Children’s Center additions help families stay together
BETHANY — Parents who have children who need rehabilitation have to deal with stress not only from the separation, but also from preparing to take over the children's medical care when they return home.
New rooms at The Children's Center Rehabilitation Hospital in Bethany could help ease some of those strains, said Micah Puckett, nurse manager for the patient medical rehabilitation unit. On Tuesday, the hospital allowed visitors to tour a new, 100,000-square-foot building that includes rooms for 40 additional patients.
The hospital specializes in long stays for children who need physical therapy and other treatments before going home. Some children never return home, but are transferred to other facilities for adults in their early 20s.
Traditionally, patients stayed in large wings with multiple beds, Puckett said, but the new rooms are designed for families. Each has a private bathroom, and the couch folds down into a twin bed so a parent can spend the night, he said.
When parents spend more time with their children and the treatment team, they're more prepared to take over jobs like giving medications, Puckett said. Staff members work to ease parents into tasks they'll need to take over later, for example, letting them practice giving injections to oranges before they try doing it for their children, he said.
“Most of it's not scary until it's your kid. Then everything's scary,” he said.
Move-in next week
Patients are expected to start moving into the new building next week, making some room for work in the hospital's older building. When all rooms are open, the hospital's capacity will increase to 160 patients.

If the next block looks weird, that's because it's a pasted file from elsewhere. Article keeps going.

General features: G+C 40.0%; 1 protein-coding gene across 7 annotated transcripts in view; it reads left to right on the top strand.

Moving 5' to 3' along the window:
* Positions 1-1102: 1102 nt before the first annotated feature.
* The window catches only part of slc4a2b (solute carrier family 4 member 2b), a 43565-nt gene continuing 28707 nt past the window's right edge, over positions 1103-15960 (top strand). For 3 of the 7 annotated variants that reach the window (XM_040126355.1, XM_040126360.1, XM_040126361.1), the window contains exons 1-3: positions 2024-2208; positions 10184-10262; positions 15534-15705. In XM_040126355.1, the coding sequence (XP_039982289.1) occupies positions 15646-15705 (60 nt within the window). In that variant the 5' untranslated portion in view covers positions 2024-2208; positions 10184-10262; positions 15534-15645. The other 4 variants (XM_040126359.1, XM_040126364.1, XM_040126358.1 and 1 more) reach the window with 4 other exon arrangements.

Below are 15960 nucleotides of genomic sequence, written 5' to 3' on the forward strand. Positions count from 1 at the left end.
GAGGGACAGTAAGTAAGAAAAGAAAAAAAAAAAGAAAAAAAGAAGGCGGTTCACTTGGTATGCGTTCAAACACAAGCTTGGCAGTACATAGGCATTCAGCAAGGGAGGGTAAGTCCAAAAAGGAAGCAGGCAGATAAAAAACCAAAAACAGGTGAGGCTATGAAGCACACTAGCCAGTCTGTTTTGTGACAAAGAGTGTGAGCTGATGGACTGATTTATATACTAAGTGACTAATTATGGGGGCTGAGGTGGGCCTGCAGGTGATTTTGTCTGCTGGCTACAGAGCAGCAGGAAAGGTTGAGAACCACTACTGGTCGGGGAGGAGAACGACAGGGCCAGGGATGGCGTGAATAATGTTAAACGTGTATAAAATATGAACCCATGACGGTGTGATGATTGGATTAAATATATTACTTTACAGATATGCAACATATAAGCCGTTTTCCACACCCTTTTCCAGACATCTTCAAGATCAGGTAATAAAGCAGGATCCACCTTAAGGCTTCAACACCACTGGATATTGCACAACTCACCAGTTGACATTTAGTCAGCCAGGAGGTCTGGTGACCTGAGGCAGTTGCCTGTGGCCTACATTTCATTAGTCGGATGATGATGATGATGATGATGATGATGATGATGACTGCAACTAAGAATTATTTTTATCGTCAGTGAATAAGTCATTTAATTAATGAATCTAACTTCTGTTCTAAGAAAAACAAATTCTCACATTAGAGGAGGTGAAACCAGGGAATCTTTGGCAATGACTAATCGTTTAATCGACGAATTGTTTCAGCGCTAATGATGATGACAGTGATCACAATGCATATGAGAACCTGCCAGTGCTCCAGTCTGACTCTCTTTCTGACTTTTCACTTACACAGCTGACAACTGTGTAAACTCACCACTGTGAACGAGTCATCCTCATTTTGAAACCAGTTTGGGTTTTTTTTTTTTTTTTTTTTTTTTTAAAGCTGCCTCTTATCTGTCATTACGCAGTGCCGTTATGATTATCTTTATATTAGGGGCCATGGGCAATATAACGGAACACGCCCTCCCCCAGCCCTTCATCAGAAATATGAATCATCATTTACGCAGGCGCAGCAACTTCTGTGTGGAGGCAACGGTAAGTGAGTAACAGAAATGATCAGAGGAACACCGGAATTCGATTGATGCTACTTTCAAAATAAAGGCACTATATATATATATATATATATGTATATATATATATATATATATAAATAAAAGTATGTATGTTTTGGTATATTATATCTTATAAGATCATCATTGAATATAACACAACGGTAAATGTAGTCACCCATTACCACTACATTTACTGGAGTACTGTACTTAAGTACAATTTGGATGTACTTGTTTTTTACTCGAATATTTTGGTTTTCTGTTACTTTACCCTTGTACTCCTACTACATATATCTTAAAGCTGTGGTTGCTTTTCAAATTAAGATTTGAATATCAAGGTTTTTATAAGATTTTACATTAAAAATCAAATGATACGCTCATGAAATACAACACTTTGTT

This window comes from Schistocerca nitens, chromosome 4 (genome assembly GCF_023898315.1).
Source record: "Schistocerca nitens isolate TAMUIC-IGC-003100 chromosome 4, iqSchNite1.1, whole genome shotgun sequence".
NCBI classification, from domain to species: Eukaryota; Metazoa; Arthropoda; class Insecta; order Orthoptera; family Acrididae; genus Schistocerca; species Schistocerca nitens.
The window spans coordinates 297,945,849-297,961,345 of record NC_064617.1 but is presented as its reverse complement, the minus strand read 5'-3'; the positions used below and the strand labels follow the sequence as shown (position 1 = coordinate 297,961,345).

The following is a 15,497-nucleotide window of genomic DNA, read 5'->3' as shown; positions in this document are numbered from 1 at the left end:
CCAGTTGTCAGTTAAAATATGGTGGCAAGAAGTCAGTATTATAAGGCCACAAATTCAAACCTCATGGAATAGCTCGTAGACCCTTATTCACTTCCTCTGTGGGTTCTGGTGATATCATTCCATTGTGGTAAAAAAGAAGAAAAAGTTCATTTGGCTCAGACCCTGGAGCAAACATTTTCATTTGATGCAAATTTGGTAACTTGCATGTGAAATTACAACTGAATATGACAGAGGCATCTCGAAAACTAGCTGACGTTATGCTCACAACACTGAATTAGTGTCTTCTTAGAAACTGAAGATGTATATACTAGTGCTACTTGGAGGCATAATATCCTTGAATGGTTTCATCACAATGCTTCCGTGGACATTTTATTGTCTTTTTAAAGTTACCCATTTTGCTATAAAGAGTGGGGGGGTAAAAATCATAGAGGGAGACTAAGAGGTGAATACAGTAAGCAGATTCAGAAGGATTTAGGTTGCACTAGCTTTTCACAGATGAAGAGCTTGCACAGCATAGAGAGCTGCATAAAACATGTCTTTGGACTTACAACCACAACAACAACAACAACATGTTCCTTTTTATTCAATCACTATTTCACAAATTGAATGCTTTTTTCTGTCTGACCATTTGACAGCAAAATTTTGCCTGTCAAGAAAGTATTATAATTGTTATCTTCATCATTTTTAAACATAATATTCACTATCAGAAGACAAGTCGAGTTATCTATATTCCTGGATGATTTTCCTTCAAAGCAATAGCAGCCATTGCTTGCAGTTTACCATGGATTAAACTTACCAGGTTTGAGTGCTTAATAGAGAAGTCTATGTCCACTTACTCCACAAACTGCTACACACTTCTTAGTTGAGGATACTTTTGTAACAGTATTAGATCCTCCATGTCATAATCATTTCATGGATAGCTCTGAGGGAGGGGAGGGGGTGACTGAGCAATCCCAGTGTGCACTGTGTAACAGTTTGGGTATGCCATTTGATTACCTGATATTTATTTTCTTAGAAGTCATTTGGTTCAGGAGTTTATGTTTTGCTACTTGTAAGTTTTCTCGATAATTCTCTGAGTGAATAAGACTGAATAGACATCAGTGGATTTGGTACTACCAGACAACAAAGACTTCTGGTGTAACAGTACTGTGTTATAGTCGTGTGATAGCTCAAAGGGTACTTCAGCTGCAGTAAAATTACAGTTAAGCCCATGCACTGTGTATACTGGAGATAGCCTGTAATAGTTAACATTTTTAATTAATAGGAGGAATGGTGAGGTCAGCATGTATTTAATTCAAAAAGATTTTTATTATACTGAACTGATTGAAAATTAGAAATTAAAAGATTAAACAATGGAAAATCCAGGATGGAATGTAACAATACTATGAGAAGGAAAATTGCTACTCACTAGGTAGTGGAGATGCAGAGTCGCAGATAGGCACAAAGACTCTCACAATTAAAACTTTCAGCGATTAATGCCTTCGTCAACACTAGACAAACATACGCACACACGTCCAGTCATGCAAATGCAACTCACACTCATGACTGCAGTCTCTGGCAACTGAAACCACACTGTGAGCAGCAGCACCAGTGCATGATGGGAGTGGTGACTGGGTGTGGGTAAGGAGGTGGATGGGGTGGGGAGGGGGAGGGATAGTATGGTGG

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Lori Boyd, chief operations officer for The Children's Center Rehabilitation Hospital, said the hospital had 111 patients checked in Tuesday.
“That's pretty much capacity for us and we're still getting referrals in, so we could see the need to grow,” she said.
Part of the increase is due to improved technology, Boyd said. Children who were born prematurely or with severe genetic disorders would have died in the past, but now they can live long enough to make rehabilitation a possibility, she said.
The new building also has meeting spaces for the medical and nursing students who do rotations at the hospital, and will consolidate all outpatient services on its second floor, Boyd said. In the older building, families had to go from floor to floor for their appointments, she said.
One of the two floors with patient rooms likely will house kids who have brain injuries and need a “low-stimulation” environment, Boyd said. Kids who have traumatic brain injuries, often from accidents in all-terrain vehicles or cars, can't tolerate bright lights and loud noises, she said.
“It doesn't allow their brains to heal, because (the brain) is trying to process too much,” she said.